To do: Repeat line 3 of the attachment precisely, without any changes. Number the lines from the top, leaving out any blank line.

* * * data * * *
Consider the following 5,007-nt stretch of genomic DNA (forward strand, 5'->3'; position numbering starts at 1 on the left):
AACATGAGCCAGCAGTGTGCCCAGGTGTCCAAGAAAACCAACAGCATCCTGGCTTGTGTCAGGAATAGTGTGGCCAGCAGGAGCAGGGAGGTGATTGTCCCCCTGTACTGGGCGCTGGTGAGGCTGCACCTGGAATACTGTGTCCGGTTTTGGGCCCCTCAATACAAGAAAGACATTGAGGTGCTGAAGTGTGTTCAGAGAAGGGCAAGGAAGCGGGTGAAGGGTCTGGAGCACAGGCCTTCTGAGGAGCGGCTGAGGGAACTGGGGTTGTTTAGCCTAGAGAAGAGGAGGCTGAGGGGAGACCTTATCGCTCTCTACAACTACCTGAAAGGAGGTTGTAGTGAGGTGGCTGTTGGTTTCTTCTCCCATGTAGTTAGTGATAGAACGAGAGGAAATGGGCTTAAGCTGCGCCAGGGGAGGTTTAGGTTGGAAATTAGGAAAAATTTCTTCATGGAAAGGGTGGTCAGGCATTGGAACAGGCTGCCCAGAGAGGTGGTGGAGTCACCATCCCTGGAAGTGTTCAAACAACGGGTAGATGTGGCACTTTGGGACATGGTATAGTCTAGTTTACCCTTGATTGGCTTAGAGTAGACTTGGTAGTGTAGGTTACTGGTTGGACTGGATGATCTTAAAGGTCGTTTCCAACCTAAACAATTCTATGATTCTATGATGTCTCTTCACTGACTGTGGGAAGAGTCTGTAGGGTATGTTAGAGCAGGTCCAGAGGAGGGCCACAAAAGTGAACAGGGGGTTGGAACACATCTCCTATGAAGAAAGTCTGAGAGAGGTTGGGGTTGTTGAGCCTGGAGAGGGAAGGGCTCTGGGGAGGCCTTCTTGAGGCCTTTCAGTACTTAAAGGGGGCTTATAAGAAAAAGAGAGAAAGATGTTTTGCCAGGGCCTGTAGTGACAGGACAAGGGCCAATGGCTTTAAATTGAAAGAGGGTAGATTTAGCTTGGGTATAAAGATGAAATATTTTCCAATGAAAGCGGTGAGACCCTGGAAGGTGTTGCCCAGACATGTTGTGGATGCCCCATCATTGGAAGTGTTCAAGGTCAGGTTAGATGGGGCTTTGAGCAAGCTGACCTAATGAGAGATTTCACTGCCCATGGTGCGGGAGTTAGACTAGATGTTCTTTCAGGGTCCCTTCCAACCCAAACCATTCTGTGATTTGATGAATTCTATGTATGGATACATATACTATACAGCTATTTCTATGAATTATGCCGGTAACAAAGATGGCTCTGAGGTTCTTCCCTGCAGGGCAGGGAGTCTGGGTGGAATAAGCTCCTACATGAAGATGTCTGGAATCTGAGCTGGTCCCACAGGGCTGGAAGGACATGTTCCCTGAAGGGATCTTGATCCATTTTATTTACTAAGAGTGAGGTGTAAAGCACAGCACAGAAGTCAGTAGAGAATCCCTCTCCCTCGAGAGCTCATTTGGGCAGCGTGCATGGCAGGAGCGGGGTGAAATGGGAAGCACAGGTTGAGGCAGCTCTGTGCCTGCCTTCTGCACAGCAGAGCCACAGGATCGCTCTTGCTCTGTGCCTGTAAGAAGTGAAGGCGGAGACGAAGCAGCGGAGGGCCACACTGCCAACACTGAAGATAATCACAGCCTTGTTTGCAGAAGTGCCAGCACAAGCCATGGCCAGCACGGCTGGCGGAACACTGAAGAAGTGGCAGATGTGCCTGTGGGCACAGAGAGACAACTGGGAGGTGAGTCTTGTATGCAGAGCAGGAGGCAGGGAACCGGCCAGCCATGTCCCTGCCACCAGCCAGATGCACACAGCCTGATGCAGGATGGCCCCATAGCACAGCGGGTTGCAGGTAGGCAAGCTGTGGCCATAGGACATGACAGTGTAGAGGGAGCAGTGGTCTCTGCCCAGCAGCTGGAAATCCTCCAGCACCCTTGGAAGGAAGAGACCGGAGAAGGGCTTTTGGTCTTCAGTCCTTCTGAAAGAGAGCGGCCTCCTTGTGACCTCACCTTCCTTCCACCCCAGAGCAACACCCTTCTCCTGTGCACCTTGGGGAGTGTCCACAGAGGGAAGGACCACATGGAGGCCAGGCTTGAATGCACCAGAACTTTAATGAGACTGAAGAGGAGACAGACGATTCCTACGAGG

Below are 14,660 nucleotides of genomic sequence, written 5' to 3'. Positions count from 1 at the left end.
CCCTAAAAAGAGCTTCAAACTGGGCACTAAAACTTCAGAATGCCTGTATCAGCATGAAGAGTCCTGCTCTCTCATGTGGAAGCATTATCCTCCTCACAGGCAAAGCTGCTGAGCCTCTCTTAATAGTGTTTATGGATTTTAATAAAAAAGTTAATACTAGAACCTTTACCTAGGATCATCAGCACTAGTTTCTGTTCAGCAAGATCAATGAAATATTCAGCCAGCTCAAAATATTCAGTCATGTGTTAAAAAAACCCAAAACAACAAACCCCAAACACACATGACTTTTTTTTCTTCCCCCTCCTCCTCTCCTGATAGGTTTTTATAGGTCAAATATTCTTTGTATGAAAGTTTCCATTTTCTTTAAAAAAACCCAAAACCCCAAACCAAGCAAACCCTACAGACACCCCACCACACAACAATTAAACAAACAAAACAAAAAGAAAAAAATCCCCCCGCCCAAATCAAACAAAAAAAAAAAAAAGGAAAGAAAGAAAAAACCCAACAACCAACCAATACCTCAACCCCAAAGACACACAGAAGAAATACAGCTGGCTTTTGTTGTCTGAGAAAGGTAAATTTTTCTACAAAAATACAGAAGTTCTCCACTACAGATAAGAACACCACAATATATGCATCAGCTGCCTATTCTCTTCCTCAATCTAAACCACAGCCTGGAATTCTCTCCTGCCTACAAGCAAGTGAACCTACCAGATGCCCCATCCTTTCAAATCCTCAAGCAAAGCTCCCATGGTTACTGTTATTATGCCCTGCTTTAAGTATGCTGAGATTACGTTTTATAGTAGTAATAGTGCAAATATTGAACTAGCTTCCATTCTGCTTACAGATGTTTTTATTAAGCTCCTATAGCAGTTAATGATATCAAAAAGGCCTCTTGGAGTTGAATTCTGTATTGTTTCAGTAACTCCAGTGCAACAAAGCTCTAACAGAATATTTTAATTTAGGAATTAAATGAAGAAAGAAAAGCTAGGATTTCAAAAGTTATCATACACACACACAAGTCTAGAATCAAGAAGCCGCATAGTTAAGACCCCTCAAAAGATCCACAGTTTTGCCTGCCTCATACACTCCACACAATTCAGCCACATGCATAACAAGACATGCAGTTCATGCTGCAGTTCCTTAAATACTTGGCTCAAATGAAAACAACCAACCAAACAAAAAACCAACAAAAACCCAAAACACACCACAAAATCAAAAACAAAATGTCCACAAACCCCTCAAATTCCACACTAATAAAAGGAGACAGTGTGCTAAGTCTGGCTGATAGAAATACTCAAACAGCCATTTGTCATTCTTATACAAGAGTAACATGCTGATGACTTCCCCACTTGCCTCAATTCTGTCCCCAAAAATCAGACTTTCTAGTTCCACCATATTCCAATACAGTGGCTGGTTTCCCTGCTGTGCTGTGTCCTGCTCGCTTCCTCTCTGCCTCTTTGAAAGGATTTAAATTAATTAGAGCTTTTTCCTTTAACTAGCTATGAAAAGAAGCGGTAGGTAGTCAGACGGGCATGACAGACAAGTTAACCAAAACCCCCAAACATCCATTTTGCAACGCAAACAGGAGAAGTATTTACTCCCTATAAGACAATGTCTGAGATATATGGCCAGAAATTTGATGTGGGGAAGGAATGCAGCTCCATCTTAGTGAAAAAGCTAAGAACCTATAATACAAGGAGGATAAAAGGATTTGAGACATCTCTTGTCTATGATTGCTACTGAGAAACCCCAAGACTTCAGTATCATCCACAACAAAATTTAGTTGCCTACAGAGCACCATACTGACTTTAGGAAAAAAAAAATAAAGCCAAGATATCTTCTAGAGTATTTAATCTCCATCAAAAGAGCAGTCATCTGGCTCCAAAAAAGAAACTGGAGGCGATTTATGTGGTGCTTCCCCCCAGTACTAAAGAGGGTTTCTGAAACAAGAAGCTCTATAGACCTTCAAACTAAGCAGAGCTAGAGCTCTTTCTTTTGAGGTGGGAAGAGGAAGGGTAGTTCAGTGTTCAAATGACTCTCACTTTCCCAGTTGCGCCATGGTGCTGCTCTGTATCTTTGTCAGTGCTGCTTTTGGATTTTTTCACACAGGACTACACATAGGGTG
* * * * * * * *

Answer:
Below are 14,660 nucleotides of genomic sequence, written 5' to 3'. Positions count from 1 at the left end.